Video Cameras forum

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Sony Camcorder

by tgwti / February 6, 2010 6:24 AM PST

Hey! I just bought a $600 Sony camcorder and I am having some trouble with it. I was looking on another thread and it says that if you film in standard definition, it's easier to transfer it to the computer and it will transfer in a "common format" (.wmv and .avi I suppose?). But if I want to film in high definition, how could I get the files into a "common format", preferably .wmv, since I usually edit in .wmv. Also, if I wanted to use a mac, how would I do it? I bought a mac just a few months ago, and I still need to get used to it. But I usually edit on my Dell, since it's easier for me at the moment.
Thanks! -Lowell

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To start with,
by boya84 / February 6, 2010 12:13 PM PST
In reply to: Sony Camcorder

Which Sony camcorder? The model number is best - lacking that, the main media storage type: MiniDV tape, ProDuo or other flash memory card, or Hard disc drive?

Then... Which Mac? Laptop (which one), MacMini, iMac, Tower? And which Dell - and which Operating System versions?

Other information can follow once we know what we're working with.

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by tgwti / February 7, 2010 1:13 AM PST
In reply to: To start with,

It's a Hard Disc Drive.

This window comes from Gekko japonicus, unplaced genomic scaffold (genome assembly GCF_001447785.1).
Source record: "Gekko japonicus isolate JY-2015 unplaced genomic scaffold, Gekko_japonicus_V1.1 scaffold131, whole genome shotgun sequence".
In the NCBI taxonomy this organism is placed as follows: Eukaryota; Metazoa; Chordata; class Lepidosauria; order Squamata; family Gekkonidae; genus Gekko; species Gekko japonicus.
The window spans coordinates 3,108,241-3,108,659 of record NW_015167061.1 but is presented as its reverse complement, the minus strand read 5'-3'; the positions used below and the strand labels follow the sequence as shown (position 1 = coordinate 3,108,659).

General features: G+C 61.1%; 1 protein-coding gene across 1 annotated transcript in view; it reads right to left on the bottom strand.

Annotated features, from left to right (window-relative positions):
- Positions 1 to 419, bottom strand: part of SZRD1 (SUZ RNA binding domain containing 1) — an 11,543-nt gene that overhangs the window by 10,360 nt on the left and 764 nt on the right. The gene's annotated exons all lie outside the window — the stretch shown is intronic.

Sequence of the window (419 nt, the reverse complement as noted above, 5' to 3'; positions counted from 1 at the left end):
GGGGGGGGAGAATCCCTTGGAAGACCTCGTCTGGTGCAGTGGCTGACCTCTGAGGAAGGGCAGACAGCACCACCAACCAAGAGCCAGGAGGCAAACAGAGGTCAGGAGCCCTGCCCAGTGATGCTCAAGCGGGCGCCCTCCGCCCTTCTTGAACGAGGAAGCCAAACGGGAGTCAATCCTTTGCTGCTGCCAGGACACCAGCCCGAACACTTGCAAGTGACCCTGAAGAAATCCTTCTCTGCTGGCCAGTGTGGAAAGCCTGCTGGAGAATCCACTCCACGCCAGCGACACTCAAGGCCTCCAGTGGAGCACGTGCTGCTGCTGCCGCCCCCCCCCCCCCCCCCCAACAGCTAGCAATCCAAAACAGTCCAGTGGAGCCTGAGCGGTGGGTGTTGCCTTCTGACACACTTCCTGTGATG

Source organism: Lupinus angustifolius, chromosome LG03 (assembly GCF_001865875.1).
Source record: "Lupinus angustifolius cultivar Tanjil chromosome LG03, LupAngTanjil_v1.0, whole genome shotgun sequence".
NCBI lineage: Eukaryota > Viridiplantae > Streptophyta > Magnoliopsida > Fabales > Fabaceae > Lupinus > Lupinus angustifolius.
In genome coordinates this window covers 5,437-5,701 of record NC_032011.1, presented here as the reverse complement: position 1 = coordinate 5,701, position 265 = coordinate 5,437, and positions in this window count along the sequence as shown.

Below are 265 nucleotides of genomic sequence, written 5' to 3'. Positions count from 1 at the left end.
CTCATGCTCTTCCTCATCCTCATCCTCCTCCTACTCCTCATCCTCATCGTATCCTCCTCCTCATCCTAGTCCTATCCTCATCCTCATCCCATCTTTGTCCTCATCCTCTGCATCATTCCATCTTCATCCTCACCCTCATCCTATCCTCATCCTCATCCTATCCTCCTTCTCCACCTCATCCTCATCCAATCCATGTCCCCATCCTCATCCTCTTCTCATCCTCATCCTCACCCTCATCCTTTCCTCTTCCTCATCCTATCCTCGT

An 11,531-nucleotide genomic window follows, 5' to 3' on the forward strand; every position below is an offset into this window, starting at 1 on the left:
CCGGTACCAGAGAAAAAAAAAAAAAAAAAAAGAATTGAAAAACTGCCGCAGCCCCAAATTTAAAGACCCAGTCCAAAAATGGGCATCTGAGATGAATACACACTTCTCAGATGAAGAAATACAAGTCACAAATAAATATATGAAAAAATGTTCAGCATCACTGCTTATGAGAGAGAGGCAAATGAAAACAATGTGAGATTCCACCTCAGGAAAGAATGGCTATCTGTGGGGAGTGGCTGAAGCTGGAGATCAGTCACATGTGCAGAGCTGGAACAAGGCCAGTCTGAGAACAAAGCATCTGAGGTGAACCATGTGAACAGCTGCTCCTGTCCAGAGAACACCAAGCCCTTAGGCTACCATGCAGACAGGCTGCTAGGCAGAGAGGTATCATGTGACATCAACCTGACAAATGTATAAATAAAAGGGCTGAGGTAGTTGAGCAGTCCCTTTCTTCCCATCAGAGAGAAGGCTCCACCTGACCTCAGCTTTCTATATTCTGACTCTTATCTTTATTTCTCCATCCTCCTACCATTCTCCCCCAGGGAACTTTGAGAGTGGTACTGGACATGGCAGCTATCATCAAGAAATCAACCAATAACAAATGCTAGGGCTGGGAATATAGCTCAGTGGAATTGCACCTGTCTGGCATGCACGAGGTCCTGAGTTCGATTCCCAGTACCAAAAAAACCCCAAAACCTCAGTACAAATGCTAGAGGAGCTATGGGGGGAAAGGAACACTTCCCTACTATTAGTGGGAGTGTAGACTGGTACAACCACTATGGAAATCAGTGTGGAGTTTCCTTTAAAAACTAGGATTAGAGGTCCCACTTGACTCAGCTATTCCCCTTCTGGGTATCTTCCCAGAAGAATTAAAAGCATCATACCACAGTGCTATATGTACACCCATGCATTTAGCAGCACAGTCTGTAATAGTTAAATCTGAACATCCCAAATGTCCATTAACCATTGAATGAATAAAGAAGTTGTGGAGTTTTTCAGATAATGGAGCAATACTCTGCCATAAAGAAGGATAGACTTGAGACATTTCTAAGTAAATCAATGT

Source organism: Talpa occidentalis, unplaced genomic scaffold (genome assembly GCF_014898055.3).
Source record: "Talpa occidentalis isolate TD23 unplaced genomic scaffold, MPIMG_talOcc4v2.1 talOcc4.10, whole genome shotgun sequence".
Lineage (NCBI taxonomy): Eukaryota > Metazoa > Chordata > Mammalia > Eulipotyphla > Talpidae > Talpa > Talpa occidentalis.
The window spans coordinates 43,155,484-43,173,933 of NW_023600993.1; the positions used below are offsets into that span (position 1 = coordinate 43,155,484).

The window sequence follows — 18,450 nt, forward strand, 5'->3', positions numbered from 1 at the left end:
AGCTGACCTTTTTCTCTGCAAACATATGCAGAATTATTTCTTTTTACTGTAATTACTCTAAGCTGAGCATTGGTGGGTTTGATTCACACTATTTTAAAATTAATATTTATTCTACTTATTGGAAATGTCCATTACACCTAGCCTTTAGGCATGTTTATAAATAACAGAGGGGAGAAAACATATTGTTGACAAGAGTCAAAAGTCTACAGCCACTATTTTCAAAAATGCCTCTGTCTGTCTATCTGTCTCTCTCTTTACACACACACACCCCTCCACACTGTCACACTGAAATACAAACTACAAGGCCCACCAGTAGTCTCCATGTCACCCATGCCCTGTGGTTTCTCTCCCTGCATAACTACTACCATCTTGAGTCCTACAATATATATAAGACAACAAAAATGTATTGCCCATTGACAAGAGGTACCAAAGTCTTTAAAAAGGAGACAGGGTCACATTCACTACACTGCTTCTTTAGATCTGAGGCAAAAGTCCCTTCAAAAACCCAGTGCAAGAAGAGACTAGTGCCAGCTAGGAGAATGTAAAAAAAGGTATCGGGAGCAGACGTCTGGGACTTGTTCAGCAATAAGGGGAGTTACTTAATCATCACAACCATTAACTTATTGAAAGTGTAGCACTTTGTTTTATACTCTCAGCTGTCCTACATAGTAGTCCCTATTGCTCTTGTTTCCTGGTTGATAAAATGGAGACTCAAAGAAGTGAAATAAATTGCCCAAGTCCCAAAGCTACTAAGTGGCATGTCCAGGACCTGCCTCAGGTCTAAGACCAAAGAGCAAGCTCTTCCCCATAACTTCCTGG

Model No.: HDR-XR200V
Mac: the latest iMac
Dell: the latest Studio Desktop running Windows Vista.
I usually use the Vista version of Windows Movie Maker, since it offers all the editing tools I need. I want to know about the mac so that when I know how to use iMovie properly enough to edit freely, I could switch over to the mac.

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Alright, then...
by boya84 / February 7, 2010 2:06 AM PST
In reply to: answers

The Sony HDR-XR200 is a hard disc drive camcorder that records using AVCHD to very highly compressed MTS files.

In theory, connecting the camcorder's USB port to the Mac's USB port - and putting the camcorder in Play mode should launch iMovie (if you are on the latest, then iMovie '09) and providing the Import or Log/Capture dialog boxes.

Apple says you should be good to go:

Apparently, some are more successful that others:

CPU speed will not be an issue. RAM *should* be at 4 gig.
iMovie can deal with both the standard def MPG files or high definition MTS files - but there should not be different video file types on the camcorder's drive. Capture one or the other to that hard drive. If you have a mix, you will have importing problems.

There is no version of Movie Maker running on Vista or earlier that can deal with AVCHD MTS files of which I am aware.
Your best option for the Windows machine is to transcode that video to WMV so Movie Maker can deal with those files. There are lots of transcoders available...

Windows7 running MovieMaker Live can - since you are not in that environment, it does not matter.

iMovie '09 is pretty powerful considering it is bundled. There are some quirks as there are with pretty much any application. The integration with iDVD is really useful. The anti-shake feature is a good one. I prefer Final Cut (even FC Express) over iMovie. Multiple video tracks is REALLY handy.

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